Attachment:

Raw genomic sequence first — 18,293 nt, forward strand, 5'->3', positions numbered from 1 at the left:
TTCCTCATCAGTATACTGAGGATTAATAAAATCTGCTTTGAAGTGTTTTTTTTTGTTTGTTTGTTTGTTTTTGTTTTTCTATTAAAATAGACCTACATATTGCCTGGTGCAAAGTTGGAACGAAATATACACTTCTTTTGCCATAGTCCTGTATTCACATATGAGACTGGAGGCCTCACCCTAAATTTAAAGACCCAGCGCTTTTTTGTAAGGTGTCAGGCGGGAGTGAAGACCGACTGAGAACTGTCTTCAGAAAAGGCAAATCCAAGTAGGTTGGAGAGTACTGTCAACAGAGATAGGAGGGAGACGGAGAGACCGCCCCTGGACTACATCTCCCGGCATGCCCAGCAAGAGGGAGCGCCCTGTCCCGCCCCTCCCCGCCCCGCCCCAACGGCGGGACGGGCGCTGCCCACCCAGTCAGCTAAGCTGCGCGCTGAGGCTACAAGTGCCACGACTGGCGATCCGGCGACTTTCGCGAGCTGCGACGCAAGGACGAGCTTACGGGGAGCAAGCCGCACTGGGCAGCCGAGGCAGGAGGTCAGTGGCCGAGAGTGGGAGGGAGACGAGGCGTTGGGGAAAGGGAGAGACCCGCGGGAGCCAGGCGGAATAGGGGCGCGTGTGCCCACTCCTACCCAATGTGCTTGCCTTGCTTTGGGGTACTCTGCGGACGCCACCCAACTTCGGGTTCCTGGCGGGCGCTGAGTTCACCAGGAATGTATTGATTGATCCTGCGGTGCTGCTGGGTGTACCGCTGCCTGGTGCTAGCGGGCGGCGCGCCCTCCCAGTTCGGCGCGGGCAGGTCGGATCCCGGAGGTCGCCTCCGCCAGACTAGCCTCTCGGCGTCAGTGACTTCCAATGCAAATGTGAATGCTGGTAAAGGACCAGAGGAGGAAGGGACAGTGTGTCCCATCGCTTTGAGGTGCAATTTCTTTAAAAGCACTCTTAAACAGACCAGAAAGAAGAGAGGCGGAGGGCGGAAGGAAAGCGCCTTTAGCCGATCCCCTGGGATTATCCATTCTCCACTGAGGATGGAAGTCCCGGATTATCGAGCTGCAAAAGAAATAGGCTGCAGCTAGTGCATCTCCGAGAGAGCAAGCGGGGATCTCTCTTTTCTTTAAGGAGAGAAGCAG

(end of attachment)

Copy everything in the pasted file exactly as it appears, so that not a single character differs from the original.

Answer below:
Raw genomic sequence first — 18,293 nt, forward strand, 5'->3', positions numbered from 1 at the left:
TTCCTCATCAGTATACTGAGGATTAATAAAATCTGCTTTGAAGTGTTTTTTTTTGTTTGTTTGTTTGTTTTTGTTTTTCTATTAAAATAGACCTACATATTGCCTGGTGCAAAGTTGGAACGAAATATACACTTCTTTTGCCATAGTCCTGTATTCACATATGAGACTGGAGGCCTCACCCTAAATTTAAAGACCCAGCGCTTTTTTGTAAGGTGTCAGGCGGGAGTGAAGACCGACTGAGAACTGTCTTCAGAAAAGGCAAATCCAAGTAGGTTGGAGAGTACTGTCAACAGAGATAGGAGGGAGACGGAGAGACCGCCCCTGGACTACATCTCCCGGCATGCCCAGCAAGAGGGAGCGCCCTGTCCCGCCCCTCCCCGCCCCGCCCCAACGGCGGGACGGGCGCTGCCCACCCAGTCAGCTAAGCTGCGCGCTGAGGCTACAAGTGCCACGACTGGCGATCCGGCGACTTTCGCGAGCTGCGACGCAAGGACGAGCTTACGGGGAGCAAGCCGCACTGGGCAGCCGAGGCAGGAGGTCAGTGGCCGAGAGTGGGAGGGAGACGAGGCGTTGGGGAAAGGGAGAGACCCGCGGGAGCCAGGCGGAATAGGGGCGCGTGTGCCCACTCCTACCCAATGTGCTTGCCTTGCTTTGGGGTACTCTGCGGACGCCACCCAACTTCGGGTTCCTGGCGGGCGCTGAGTTCACCAGGAATGTATTGATTGATCCTGCGGTGCTGCTGGGTGTACCGCTGCCTGGTGCTAGCGGGCGGCGCGCCCTCCCAGTTCGGCGCGGGCAGGTCGGATCCCGGAGGTCGCCTCCGCCAGACTAGCCTCTCGGCGTCAGTGACTTCCAATGCAAATGTGAATGCTGGTAAAGGACCAGAGGAGGAAGGGACAGTGTGTCCCATCGCTTTGAGGTGCAATTTCTTTAAAAGCACTCTTAAACAGACCAGAAAGAAGAGAGGCGGAGGGCGGAAGGAAAGCGCCTTTAGCCGATCCCCTGGGATTATCCATTCTCCACTGAGGATGGAAGTCCCGGATTATCGAGCTGCAAAAGAAATAGGCTGCAGCTAGTGCATCTCCGAGAGAGCAAGCGGGGATCTCTCTTTTCTTTAAGGAGAGAAGCAG